The current study also found CT scans to be of little benefit, with clinical examination, history of seizures, focal neurological deficit and age at onset of symptoms being more specific in predicting positive causative outcomes, thus supporting the role of CT in refuting or confirming abnormal findings of other clinical investigations. The low rate of organic abnormalities, high cost low yield and exposure to radiation warrant consideration of the value of CT as an investigative tool (Table 4).

TABLE 4: CT findings in previous psychiatric population studies.

Proposed guidelines for workup of a psychiatric patient

This study has revealed similar findings to the authors McClellan et al.,5 Khandapour et al.,6 Rock and Owen,8 Agzarian et al.,9 Strahl et al.,10 Hrabrić et al.,11 Goulet et al.12 and Bain,13 who are against using CT as a screening neuroimaging tool. Relevant laboratory investigations are more cost effective than advanced radiological tests and could be used instead of conducting a CT scan. CT scans are not only expensive but also expose the patient to radiation. This study therefore recommends using patient demographics, that is, age at presentation, GCS score, focal neurological signs, seizures and papilloedema, as clinical criteria to warrant the use of CT. Guidelines have been proposed in the workup of a psychiatric patient noting that CT brain is not routinely indicated with an emphasis on history, physical examination and relevant laboratory investigations to inform such a decision.16

In this study, one patient with a focal neurological sign required intervention and an organic cause was identified. It has been recommended that a patient presenting with the following history, symptoms and signs warrants a CT brain:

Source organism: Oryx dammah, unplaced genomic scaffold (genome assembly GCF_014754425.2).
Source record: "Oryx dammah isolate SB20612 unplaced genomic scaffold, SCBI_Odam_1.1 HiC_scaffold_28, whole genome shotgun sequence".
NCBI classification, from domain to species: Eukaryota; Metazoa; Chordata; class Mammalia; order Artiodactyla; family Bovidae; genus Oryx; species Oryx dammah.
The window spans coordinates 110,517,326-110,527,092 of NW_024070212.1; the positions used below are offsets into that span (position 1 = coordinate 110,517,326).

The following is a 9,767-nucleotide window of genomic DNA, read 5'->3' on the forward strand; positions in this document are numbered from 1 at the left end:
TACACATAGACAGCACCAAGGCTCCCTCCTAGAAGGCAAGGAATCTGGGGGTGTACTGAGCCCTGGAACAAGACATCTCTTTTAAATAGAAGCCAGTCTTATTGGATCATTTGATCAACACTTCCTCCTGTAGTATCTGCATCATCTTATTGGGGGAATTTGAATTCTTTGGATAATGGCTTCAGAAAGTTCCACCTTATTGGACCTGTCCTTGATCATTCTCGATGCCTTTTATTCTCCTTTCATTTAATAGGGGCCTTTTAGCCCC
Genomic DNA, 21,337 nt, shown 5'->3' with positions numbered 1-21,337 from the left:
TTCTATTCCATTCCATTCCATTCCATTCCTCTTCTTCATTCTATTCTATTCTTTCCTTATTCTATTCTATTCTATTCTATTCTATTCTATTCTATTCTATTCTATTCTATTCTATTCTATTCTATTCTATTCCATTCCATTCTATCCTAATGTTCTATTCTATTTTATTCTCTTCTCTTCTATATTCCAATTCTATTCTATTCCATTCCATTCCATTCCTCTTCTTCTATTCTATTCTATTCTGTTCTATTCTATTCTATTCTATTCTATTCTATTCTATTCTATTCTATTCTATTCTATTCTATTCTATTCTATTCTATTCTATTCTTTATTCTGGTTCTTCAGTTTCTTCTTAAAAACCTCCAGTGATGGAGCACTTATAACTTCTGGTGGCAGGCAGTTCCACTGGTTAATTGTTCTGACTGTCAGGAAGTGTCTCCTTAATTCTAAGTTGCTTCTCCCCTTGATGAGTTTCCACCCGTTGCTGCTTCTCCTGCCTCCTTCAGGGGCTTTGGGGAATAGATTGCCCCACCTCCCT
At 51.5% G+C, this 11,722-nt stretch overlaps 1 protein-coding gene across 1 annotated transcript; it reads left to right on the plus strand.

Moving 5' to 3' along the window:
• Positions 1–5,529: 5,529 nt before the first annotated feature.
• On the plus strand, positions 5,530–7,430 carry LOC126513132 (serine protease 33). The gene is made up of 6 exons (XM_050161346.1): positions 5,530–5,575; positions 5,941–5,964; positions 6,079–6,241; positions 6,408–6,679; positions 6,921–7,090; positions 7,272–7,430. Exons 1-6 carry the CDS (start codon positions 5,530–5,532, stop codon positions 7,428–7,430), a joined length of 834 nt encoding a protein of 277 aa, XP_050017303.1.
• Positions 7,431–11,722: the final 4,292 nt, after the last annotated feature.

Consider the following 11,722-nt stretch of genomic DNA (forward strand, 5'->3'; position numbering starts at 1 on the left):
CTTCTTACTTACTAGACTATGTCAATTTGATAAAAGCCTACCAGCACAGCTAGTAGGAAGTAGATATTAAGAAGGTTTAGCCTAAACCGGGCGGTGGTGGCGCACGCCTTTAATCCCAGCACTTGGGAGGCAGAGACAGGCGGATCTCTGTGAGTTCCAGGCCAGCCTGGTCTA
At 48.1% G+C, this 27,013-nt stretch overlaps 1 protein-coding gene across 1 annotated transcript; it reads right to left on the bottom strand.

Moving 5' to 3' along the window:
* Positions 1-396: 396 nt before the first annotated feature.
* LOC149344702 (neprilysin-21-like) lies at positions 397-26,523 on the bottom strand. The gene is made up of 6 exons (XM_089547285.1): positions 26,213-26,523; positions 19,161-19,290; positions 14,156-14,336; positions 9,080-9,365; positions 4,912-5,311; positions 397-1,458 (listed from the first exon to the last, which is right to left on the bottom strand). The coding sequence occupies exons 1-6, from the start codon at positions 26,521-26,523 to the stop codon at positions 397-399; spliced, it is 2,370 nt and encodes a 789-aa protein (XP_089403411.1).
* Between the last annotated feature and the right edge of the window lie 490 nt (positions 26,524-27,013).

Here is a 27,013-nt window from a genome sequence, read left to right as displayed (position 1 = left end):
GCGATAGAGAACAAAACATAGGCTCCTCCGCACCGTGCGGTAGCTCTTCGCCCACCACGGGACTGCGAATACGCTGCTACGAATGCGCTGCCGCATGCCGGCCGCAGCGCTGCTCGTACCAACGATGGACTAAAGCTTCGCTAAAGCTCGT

• age at onset of symptoms greater than 50 years14,15
  • history of head trauma or seizures5
  • persistent or increasing headache14
  • decrease in the GCS
  • presence of focal neurological signs5
  • presence of papilloedema5


The limitations identified in this study are that patients were limited to referrals from a single hospital, this is a retrospective study of referred patients and case ascertainment was not controlled. The evidence from this study indicates that routine requests for CT brain scanning of patients who present with psychotic symptoms in the absence of focal neurological deficit do not add value to patient outcome, but rather contribute to the escalating health care expenses and increase their radiation dose. CT of the brain should be carefully considered within the context of a clinical presentation of psychosis.


The authors thank Dr D. Naidoo, Department of Anaesthetics, University of KwaZulu-Natal for help with data collection and analysis and the staff of Greys Hospital for their assistance.

Competing interests

The authors declare that they have no financial or personal relationships which may have inappropriately influenced them in writing this article.

Authors’ contributions

P.B. was responsible for conceptualising the project, drafting the research protocol and journal article and completing the data collection. J.M. supervised the study, made conceptual contributions, facilitated interpretation of the results and edited the research protocol and final manuscript.